There’s more to them than meets the eye - The New Indian Express

There’s more to them than meets the eye

Published: 05th November 2012 02:05 PM

Last Updated: 05th November 2012 02:05 PM

On the second day of the music conference held in connection with the official launch of the Sangeetha Prathishthana (music federation),seasoned flautist father-son-duo, B K Ananthram and Amith Nadig presented a delectable flute duet at Sri Rama Mandira, Malleswaram. They perform together regularly and now they are not just masters of the flute but they have been masters of the art of presentation too. Their amazing breath-control and pitch never waivered. That they are already comfortably settled into the flute repertoire was evident at every stage of their concert. The recital opened with a weighty Bhairavi atatala varna (Veeriboni). Raghu nayaka (Hamsadhwani) was worked fairly well with energetic swaras. A crisp and melodious Thyagaraja’s Evarani nirnayinchira (Devamrithavarshini) was followed by a spirited Nagaswaravali. Amith’s Lathangi version for Patnam’s Marivere was vivacious and played with agility and sweetness throughout. Both of them shared neraval and swaras and the transcription was a better match for their capabilities.

They are a study in contrasts: Amith Nadig is quite animated and plays with a strong personality; Ananthram quietly plays with subtle expression. This arrangement worked best of all, with both players entering wholeheartedly into the graceful, exuberant waltz that opens the piece; the warm, seductive flute tune in the slow movement; and the quick, sly, pyrotechnical finale in the swaras. Ananthram’s Keeravani for Thyagaraja’s Kaligiyuntegada had sophistication and panache. They passed musical phrases to one another at a fair tempo and with a good deal of full-bodied harmony. The conversational phrasing was executed with vitality and a couple of times it seemed as though the melody could have been given more prominence. The impressive ornamentation and fast fingers which ran through the pieces provided a triumphant finale for the swaraprasthara.

The flautists received an equally outstanding and sweet support from the young violinist H.M.Smitha. M T Rajakesari’s sprightly mridanga guarded and bolstered a strong laya. M Gururaj (morsing) was a strong collaborator.

Sustaining the audience interest: The Suswaralaya College of Music headed by a versatile mridangist H.S.Sudheendra celebrated its 13th anniversary with a four day music festival at Sri Rama Lalithakala Mandira auditorium. Facile flute maestro S A Shashidhar was conferred upon with the title of Swaralaya Shrunga. The modified sixth edition of the Directory of Karnatak Musicians was released on the occasion. Accomplished vocalist M S Sheela released the audio and CD book on Sulabhavallavo Mahaananda — Mundiges of Haridasas sung by different talented singers. Another very important audio CD and book on Navarathna krithis of Sri Purandaradasaru was also released.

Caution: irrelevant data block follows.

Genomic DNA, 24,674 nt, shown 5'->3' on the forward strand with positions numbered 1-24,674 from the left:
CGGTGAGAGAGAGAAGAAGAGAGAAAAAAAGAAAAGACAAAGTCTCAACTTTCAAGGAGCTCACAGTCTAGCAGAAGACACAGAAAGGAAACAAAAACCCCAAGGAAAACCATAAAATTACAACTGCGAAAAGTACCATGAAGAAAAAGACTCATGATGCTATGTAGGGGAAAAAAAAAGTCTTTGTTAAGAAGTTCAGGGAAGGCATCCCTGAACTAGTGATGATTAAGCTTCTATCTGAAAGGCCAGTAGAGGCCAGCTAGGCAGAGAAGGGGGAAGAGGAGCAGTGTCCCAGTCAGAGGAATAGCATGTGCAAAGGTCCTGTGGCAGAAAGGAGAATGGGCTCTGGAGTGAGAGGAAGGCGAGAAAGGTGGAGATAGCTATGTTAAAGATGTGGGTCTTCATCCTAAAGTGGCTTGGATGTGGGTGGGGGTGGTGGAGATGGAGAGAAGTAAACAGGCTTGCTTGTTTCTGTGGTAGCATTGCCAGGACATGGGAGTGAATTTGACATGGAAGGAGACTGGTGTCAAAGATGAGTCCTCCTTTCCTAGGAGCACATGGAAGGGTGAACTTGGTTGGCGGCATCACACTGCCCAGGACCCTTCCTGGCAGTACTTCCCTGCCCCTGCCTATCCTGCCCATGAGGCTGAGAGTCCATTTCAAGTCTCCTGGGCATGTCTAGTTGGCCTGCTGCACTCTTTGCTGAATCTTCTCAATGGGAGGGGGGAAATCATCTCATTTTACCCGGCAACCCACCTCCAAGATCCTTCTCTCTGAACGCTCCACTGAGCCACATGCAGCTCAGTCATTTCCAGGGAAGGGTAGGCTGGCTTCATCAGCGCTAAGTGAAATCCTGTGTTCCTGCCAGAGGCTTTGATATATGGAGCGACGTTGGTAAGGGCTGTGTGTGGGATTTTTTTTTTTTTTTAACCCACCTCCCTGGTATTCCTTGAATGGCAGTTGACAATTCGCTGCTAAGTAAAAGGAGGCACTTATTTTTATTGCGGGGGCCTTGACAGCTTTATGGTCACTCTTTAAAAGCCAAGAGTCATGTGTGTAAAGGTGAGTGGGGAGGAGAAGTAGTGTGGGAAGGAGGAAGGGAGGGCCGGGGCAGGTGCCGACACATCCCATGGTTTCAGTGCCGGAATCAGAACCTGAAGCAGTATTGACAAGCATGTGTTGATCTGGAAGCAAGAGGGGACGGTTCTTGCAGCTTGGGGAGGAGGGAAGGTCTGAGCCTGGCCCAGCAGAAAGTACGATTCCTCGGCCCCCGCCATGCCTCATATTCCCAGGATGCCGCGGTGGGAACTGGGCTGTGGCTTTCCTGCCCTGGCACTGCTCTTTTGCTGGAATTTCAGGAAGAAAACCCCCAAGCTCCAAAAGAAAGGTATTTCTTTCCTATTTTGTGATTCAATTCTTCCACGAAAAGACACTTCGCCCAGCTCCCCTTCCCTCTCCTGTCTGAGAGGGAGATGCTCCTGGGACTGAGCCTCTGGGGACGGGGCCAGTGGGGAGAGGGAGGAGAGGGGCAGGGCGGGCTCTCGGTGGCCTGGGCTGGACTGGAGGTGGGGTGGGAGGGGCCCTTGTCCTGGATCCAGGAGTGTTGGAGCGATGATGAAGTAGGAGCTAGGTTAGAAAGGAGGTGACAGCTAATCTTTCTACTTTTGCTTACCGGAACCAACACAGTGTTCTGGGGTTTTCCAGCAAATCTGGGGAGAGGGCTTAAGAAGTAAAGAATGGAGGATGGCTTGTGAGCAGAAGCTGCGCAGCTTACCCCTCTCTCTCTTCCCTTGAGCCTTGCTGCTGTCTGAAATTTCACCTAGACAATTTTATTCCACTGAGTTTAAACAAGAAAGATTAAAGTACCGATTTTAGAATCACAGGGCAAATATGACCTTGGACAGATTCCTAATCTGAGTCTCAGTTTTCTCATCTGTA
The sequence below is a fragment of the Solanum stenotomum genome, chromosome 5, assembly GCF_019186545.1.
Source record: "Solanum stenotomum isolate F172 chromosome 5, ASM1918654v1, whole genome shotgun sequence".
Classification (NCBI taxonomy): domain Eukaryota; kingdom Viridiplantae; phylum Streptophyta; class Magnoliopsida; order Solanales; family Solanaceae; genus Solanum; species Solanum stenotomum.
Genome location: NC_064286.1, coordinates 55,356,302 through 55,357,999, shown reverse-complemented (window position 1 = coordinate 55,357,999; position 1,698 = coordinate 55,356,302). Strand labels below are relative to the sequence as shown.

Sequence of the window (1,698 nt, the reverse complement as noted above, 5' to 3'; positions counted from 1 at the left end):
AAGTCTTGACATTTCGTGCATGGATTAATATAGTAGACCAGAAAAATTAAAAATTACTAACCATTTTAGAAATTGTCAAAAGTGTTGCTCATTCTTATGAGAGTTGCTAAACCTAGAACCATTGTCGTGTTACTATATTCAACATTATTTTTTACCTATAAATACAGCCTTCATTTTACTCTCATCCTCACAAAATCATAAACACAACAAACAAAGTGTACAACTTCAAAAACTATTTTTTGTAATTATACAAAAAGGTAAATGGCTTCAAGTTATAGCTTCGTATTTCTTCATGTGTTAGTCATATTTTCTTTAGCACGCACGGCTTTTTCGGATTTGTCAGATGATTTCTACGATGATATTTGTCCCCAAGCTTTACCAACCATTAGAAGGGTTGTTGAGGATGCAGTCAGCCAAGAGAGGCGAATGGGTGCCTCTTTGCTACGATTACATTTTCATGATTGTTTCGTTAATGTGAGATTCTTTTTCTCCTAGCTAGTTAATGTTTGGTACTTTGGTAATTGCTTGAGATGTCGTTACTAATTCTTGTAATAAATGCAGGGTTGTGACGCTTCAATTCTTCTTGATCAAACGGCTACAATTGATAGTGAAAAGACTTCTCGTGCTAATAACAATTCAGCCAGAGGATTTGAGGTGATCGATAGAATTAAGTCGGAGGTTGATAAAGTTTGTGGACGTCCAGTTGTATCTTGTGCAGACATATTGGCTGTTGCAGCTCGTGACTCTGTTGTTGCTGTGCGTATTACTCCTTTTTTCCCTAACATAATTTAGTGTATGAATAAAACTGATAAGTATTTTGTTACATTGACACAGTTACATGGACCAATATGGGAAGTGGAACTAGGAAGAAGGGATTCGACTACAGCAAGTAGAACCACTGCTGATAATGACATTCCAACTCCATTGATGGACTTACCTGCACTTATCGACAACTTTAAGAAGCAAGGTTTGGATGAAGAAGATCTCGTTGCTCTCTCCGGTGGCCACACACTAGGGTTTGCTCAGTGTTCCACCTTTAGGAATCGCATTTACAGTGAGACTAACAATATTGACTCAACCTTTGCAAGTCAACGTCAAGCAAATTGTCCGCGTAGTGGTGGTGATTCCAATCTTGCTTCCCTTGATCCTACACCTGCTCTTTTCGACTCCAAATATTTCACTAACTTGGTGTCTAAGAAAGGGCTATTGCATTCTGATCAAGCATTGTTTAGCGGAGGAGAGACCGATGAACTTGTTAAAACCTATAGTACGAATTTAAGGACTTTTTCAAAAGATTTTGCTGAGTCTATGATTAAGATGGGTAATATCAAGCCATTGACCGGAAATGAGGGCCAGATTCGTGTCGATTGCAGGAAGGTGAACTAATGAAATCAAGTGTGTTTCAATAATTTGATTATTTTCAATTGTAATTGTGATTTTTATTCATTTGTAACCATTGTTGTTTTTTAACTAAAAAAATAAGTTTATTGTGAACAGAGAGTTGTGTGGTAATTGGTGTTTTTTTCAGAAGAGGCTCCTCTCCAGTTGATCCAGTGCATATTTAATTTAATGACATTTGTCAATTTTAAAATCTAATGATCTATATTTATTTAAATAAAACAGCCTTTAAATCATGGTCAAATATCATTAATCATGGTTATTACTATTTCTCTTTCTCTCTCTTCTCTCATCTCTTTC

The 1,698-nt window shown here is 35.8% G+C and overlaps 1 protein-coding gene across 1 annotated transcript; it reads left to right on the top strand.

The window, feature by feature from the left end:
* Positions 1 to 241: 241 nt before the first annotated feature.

On the second day (Friday) of the festival, seasoned singer-scholar Dr Hamsini Nagendra  presented the most satisfying concert encompassing a great deal of content set out in a substantial structure. It is noteworthy that she recently presided over the young musicians’ conference of the Karnataka Ganakala Parishath held at Tumkur and she was honoured with the title of Gana Kala Sri.  She is an adept researcher and brought out very interesting CDs of her vocal music.

While rendering the alapana, krithi and swaras she instantly created a sense of atmosphere by slowly working through the melody and getting maximum impact from each note she sang and sustained the audience interest. Singing of Sakalagrahabala neene (Athana) with a short ragalapana was ear warming. A demanding Shyamasastry krithi Nannu brova Lalitha (one of the Meenakshi navarathnamala krithis, Lalitha raga) reflected a mature singer.  We were treated to a detailed Kalyani  for Etavunnara (Thyagaraja) which depicted her confidently mastered artistry. The neraval at Seetha Gowri and kalpanaswara in two speeds at two edduppus were a connoisseurs’ delight. Bega baaro (Maand raga, Vadiraja) had an emotional intensity. The short and sweet raga, tana and pallavi in Bhairavi (Chaturdasha Bhuvanaadheesha Kavikotisankaasha, chaturashra roopakatala) added to an already convincing performance. The pallavi line was delineated in different kaalaas and nadais. It was crowned with a ragamalika swaravinyasa comprising of Behag, Kapi, Ranjani and Revathi ragas. The concert benefited from the appropriate accompaniments provided by Charulatha Ramanujam(violin), Kallidaikurichi Shivakumar (mridanga) and M Gururaj(morsing) who inspired the vocalist to successfully deliver an ambitious and varied programme.

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